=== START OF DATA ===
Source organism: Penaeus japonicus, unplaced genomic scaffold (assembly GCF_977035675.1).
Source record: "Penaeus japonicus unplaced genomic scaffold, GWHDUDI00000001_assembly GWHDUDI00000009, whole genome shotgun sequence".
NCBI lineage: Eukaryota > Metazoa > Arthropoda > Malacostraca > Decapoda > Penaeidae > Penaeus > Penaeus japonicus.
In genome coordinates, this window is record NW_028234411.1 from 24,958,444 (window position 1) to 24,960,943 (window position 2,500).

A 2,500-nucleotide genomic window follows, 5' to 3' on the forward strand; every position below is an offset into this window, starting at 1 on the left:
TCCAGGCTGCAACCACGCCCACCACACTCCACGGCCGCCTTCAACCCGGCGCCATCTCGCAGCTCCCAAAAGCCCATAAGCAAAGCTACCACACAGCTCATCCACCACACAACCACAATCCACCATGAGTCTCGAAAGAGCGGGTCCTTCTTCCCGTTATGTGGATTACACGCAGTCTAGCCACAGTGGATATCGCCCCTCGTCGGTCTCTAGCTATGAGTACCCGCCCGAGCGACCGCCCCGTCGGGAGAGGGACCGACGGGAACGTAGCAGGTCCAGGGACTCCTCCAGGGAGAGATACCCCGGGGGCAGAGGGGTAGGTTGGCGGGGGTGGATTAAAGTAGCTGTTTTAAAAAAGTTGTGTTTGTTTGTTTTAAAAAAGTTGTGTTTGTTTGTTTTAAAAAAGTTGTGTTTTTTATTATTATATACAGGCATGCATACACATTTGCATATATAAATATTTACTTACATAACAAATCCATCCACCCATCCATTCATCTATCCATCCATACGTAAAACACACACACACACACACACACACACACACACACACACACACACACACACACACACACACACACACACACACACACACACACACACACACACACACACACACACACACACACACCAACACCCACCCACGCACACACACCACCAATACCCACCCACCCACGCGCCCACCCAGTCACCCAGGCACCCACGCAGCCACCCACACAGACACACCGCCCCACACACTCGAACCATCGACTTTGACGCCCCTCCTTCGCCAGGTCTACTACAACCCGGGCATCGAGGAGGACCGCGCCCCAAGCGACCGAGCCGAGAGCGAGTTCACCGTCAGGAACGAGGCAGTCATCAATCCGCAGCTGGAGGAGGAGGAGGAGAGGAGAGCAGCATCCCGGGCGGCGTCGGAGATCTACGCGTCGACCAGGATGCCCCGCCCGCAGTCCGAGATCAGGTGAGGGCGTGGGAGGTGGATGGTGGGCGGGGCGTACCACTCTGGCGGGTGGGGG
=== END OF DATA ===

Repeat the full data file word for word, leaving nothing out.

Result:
Source organism: Penaeus japonicus, unplaced genomic scaffold (assembly GCF_977035675.1).
Source record: "Penaeus japonicus unplaced genomic scaffold, GWHDUDI00000001_assembly GWHDUDI00000009, whole genome shotgun sequence".
NCBI lineage: Eukaryota > Metazoa > Arthropoda > Malacostraca > Decapoda > Penaeidae > Penaeus > Penaeus japonicus.
In genome coordinates, this window is record NW_028234411.1 from 24,958,444 (window position 1) to 24,960,943 (window position 2,500).

A 2,500-nucleotide genomic window follows, 5' to 3' on the forward strand; every position below is an offset into this window, starting at 1 on the left:
TCCAGGCTGCAACCACGCCCACCACACTCCACGGCCGCCTTCAACCCGGCGCCATCTCGCAGCTCCCAAAAGCCCATAAGCAAAGCTACCACACAGCTCATCCACCACACAACCACAATCCACCATGAGTCTCGAAAGAGCGGGTCCTTCTTCCCGTTATGTGGATTACACGCAGTCTAGCCACAGTGGATATCGCCCCTCGTCGGTCTCTAGCTATGAGTACCCGCCCGAGCGACCGCCCCGTCGGGAGAGGGACCGACGGGAACGTAGCAGGTCCAGGGACTCCTCCAGGGAGAGATACCCCGGGGGCAGAGGGGTAGGTTGGCGGGGGTGGATTAAAGTAGCTGTTTTAAAAAAGTTGTGTTTGTTTGTTTTAAAAAAGTTGTGTTTGTTTGTTTTAAAAAAGTTGTGTTTTTTATTATTATATACAGGCATGCATACACATTTGCATATATAAATATTTACTTACATAACAAATCCATCCACCCATCCATTCATCTATCCATCCATACGTAAAACACACACACACACACACACACACACACACACACACACACACACACACACACACACACACACACACACACACACACACACACACACACACACACACACACACACACACACACACCAACACCCACCCACGCACACACACCACCAATACCCACCCACCCACGCGCCCACCCAGTCACCCAGGCACCCACGCAGCCACCCACACAGACACACCGCCCCACACACTCGAACCATCGACTTTGACGCCCCTCCTTCGCCAGGTCTACTACAACCCGGGCATCGAGGAGGACCGCGCCCCAAGCGACCGAGCCGAGAGCGAGTTCACCGTCAGGAACGAGGCAGTCATCAATCCGCAGCTGGAGGAGGAGGAGGAGAGGAGAGCAGCATCCCGGGCGGCGTCGGAGATCTACGCGTCGACCAGGATGCCCCGCCCGCAGTCCGAGATCAGGTGAGGGCGTGGGAGGTGGATGGTGGGCGGGGCGTACCACTCTGGCGGGTGGGGG